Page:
The Best Tomato Omelette Recipe You’ve Ever Had!
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Mastering the art of the perfect omelette is a basic kitchen skill that shouldn’t be overlooked. This tomato omelette recipe provides you step by step instructions for making a filling breakfast or simple supper that is cooked to perfection, every time.
Ostensibly easy, making an omelette has so many potential pitfalls: an overcooked egg turns rubbery or leathery, while an uncooked egg can make you ill.
Never fear, this simple recipe is foolproof, and the best part is that it contains an amazing 23g of protein per serving!
Pretty crucial to the success of any omelette, the better quality eggs you buy, the better the taste. We recommend using free range, organic eggs wherever possible.
We use olive oil to make this tomato omelette, because it complements the Mediterranean flavours of tomato and basil, though many people prefer to use butter for their omelettes and either works well.
Fresh basil is best and pairs perfectly with the sweet, juicy tomato filling – a classic flavour combination.
Cherry tomatoes are sweeter than other, larger varieties of tomato, and this sweetness makes them the perfect filling for egg omelettes. The sweeter and riper, the better!
Cheddar cheese, monterey jack, even mozzarella work well – it depends on your preference and what’s in the fridge.
How many calories are in a tomato omelette?
One serving of tomato omelette provides 342 calories.
This tomato omelette is one of the best low carb breakfasts out there. Check out the rest of the nutritional data:
As the data above suggests, eggs are super nutrient dense and have far more nutrients per calorie than lots of other foods.
Eggs are also a source of complete protein, meaning they contain all nine amino acids, including the ones that your body can’t produce itself.
Amino acids help your body build muscle, boost your immune system and maintain normal digestion – all contained in a humble egg!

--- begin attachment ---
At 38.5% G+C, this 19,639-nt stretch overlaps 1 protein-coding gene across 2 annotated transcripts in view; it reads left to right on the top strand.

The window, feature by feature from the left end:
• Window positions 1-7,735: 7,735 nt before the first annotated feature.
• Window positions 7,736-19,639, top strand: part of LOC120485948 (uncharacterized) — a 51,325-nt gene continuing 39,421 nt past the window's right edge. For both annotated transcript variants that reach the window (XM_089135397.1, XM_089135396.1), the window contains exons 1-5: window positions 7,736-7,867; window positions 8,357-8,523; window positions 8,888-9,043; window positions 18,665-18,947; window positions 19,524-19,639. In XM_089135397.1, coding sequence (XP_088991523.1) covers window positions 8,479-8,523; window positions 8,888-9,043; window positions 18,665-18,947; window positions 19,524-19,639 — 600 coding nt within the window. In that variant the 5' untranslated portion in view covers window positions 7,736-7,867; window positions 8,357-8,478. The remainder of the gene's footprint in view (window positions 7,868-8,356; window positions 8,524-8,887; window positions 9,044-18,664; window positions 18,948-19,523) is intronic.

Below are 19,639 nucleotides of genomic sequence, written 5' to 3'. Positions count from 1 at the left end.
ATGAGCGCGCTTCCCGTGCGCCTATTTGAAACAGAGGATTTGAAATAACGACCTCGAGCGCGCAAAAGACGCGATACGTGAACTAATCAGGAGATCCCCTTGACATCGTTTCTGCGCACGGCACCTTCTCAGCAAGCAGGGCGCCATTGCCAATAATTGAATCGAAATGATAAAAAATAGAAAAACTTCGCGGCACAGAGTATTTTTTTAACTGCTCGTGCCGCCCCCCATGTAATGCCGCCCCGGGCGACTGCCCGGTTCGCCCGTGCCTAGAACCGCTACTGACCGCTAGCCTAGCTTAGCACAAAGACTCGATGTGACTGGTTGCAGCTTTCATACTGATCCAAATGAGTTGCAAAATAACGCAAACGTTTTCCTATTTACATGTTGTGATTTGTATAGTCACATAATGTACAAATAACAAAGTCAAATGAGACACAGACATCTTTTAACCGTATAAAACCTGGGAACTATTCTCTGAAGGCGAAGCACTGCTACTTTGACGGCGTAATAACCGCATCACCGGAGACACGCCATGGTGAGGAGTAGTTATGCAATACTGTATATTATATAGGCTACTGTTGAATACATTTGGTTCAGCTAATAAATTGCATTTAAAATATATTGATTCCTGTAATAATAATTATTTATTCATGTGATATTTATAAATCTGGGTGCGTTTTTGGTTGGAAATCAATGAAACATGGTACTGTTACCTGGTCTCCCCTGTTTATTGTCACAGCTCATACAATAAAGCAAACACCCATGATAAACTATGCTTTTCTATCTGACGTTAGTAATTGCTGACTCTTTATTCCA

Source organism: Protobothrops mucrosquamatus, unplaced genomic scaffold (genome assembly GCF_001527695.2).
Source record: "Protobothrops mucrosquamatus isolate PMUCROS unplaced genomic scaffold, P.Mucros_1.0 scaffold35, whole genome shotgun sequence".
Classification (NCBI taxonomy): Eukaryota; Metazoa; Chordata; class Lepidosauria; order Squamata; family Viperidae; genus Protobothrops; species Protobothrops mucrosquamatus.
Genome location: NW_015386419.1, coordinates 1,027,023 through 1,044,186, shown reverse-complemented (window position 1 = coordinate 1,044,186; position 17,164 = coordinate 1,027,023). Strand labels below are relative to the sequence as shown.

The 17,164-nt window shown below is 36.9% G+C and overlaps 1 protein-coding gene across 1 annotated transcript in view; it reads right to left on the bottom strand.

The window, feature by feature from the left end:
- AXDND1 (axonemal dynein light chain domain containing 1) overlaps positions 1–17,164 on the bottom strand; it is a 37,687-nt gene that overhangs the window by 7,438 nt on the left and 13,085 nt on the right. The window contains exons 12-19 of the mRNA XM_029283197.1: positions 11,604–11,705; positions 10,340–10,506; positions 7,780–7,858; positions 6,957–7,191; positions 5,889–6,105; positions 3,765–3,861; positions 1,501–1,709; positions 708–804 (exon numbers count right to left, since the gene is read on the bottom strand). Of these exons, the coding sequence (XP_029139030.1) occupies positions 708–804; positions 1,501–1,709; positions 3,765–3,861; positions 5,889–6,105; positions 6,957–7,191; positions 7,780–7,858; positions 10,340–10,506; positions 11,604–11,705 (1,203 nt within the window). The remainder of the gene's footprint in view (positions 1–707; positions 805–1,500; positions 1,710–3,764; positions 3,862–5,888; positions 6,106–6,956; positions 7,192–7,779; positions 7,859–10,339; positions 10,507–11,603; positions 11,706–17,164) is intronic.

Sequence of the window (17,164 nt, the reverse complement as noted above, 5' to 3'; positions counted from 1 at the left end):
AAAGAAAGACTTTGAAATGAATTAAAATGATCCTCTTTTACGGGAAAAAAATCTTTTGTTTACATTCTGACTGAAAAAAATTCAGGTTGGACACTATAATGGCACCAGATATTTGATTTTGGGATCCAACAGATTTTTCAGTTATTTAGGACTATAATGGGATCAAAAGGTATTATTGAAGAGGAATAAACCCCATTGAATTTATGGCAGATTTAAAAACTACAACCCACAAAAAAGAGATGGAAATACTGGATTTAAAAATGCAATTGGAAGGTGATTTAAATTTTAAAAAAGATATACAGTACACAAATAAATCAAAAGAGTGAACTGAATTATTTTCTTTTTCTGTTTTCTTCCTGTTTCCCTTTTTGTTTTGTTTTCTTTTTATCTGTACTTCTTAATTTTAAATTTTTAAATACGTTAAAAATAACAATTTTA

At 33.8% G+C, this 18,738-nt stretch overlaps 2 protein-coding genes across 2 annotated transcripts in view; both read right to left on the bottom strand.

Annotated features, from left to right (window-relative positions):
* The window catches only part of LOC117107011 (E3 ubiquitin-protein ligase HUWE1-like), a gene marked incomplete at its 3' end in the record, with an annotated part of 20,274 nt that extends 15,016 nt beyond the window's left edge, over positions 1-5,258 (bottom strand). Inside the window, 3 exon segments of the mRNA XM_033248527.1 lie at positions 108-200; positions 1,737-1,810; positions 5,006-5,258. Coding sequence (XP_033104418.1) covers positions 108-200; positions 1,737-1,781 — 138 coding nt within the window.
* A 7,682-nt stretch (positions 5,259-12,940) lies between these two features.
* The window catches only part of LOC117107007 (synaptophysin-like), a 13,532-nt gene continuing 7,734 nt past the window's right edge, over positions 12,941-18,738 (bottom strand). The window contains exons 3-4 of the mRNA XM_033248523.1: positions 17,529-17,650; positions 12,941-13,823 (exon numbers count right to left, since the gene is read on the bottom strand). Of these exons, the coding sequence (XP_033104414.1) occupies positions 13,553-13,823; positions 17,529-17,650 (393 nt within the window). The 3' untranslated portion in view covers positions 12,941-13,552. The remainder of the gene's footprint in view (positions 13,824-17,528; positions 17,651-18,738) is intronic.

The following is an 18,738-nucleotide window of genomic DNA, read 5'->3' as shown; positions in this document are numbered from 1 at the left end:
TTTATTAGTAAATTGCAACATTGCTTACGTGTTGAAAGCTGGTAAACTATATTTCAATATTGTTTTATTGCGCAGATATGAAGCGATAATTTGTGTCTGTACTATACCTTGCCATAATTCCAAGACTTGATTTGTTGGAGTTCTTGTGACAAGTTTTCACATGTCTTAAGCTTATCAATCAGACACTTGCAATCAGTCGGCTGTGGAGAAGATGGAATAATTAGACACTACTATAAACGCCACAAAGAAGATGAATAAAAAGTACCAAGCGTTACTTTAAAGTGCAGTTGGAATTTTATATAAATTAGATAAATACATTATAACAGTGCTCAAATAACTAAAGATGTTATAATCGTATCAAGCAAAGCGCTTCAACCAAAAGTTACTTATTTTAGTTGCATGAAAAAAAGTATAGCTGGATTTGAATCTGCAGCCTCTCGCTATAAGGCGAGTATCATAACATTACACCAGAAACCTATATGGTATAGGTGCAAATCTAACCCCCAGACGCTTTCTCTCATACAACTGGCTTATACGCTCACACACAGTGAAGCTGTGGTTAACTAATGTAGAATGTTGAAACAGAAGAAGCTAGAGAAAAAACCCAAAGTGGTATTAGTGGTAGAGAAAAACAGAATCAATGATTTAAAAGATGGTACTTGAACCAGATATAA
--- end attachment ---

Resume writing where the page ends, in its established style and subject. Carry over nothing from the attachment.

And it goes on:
When, or if, to add salt to your omelette can be controversial.
Many people add salt after the omelette is served, and while you could add salt to the batter, you can also leave this out completely to minimise the sodium in this recipe.
Check out more of our delicious recipes in our weekly weight loss meal plans.
How to Make the Best Tomato Omelette
Start by washing and slicing the spinach and tomatoes (and spring onions or chilli if you’re using them).
Heat half the olive oil in the pan, fry the tomatoes, then set them aside in a small bowl.
Now, crack the eggs into a mixing bowl and beat well with a fork, adding the salt and black pepper.
Heat the rest of the oil in a nonstick skillet on a low to medium heat and add the egg mixture.
Using a spatula, ruffle the omelette so it doesn’t stick. As you create gaps, tilt the pan in a circular motion so the liquid fills the spaces.
Allow to cook for 2 minutes. It’s time to fold the omelette when you can still see just the tiniest layer of uncooked egg on top of the unfolded omelette.
When the egg mixture looks nearly cooked but there’s still just a tiny bit of runny egg left, drop the filling ingredients onto the whisked eggs.
A medium flame is more than enough for cooking, and after layering the insides of the omelette with the cheese and tomatoes we want to turn it back down to low.